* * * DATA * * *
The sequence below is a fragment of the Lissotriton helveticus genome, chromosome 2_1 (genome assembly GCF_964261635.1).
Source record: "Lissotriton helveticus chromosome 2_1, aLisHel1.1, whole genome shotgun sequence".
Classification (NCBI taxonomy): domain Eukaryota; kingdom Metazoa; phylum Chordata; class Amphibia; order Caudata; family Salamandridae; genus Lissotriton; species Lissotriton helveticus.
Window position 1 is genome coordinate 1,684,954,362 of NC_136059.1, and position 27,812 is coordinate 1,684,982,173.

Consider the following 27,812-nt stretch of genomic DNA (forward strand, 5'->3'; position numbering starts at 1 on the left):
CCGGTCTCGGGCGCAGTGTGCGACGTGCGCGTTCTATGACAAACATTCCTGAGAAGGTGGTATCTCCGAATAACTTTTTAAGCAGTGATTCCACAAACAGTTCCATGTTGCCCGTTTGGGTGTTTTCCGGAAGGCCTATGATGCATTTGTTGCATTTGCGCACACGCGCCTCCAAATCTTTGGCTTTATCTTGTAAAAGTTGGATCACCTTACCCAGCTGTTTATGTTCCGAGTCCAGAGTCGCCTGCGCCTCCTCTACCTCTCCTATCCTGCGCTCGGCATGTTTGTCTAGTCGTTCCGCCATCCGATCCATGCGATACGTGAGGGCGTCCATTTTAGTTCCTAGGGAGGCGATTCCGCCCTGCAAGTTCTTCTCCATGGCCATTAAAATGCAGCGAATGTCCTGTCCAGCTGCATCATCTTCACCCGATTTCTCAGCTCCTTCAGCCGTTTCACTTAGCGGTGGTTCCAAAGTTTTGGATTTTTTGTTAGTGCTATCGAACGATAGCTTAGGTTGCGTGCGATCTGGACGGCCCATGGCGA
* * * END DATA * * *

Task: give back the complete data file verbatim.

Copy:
The sequence below is a fragment of the Lissotriton helveticus genome, chromosome 2_1 (genome assembly GCF_964261635.1).
Source record: "Lissotriton helveticus chromosome 2_1, aLisHel1.1, whole genome shotgun sequence".
Classification (NCBI taxonomy): domain Eukaryota; kingdom Metazoa; phylum Chordata; class Amphibia; order Caudata; family Salamandridae; genus Lissotriton; species Lissotriton helveticus.
Window position 1 is genome coordinate 1,684,954,362 of NC_136059.1, and position 27,812 is coordinate 1,684,982,173.

Consider the following 27,812-nt stretch of genomic DNA (forward strand, 5'->3'; position numbering starts at 1 on the left):
CCGGTCTCGGGCGCAGTGTGCGACGTGCGCGTTCTATGACAAACATTCCTGAGAAGGTGGTATCTCCGAATAACTTTTTAAGCAGTGATTCCACAAACAGTTCCATGTTGCCCGTTTGGGTGTTTTCCGGAAGGCCTATGATGCATTTGTTGCATTTGCGCACACGCGCCTCCAAATCTTTGGCTTTATCTTGTAAAAGTTGGATCACCTTACCCAGCTGTTTATGTTCCGAGTCCAGAGTCGCCTGCGCCTCCTCTACCTCTCCTATCCTGCGCTCGGCATGTTTGTCTAGTCGTTCCGCCATCCGATCCATGCGATACGTGAGGGCGTCCATTTTAGTTCCTAGGGAGGCGATTCCGCCCTGCAAGTTCTTCTCCATGGCCATTAAAATGCAGCGAATGTCCTGTCCAGCTGCATCATCTTCACCCGATTTCTCAGCTCCTTCAGCCGTTTCACTTAGCGGTGGTTCCAAAGTTTTGGATTTTTTGTTAGTGCTATCGAACGATAGCTTAGGTTGCGTGCGATCTGGACGGCCCATGGCGA